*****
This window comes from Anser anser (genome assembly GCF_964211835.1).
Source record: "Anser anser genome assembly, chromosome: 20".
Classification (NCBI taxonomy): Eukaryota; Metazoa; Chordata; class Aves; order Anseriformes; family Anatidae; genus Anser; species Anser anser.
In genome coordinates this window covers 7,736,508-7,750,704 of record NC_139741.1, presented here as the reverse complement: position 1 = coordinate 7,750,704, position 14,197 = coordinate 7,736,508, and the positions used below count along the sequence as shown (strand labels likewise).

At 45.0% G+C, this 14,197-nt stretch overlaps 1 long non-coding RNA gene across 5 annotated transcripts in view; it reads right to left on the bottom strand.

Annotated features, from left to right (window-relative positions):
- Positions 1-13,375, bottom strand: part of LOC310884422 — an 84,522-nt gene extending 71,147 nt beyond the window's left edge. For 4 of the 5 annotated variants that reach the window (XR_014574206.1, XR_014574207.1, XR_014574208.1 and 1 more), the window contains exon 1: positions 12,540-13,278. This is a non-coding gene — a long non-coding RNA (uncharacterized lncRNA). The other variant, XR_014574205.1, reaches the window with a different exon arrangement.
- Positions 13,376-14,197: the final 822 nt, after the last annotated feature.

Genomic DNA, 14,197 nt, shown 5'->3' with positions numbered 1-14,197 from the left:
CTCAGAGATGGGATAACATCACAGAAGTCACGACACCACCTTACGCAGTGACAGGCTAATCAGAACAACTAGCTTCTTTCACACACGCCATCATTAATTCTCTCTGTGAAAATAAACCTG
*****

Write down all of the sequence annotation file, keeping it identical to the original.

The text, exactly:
This window comes from Anser anser (genome assembly GCF_964211835.1).
Source record: "Anser anser genome assembly, chromosome: 20".
Classification (NCBI taxonomy): Eukaryota; Metazoa; Chordata; class Aves; order Anseriformes; family Anatidae; genus Anser; species Anser anser.
In genome coordinates this window covers 7,736,508-7,750,704 of record NC_139741.1, presented here as the reverse complement: position 1 = coordinate 7,750,704, position 14,197 = coordinate 7,736,508, and the positions used below count along the sequence as shown (strand labels likewise).

At 45.0% G+C, this 14,197-nt stretch overlaps 1 long non-coding RNA gene across 5 annotated transcripts in view; it reads right to left on the bottom strand.

Annotated features, from left to right (window-relative positions):
- Positions 1-13,375, bottom strand: part of LOC310884422 — an 84,522-nt gene extending 71,147 nt beyond the window's left edge. For 4 of the 5 annotated variants that reach the window (XR_014574206.1, XR_014574207.1, XR_014574208.1 and 1 more), the window contains exon 1: positions 12,540-13,278. This is a non-coding gene — a long non-coding RNA (uncharacterized lncRNA). The other variant, XR_014574205.1, reaches the window with a different exon arrangement.
- Positions 13,376-14,197: the final 822 nt, after the last annotated feature.

Genomic DNA, 14,197 nt, shown 5'->3' with positions numbered 1-14,197 from the left:
CTCAGAGATGGGATAACATCACAGAAGTCACGACACCACCTTACGCAGTGACAGGCTAATCAGAACAACTAGCTTCTTTCACACACGCCATCATTAATTCTCTCTGTGAAAATAAACCTG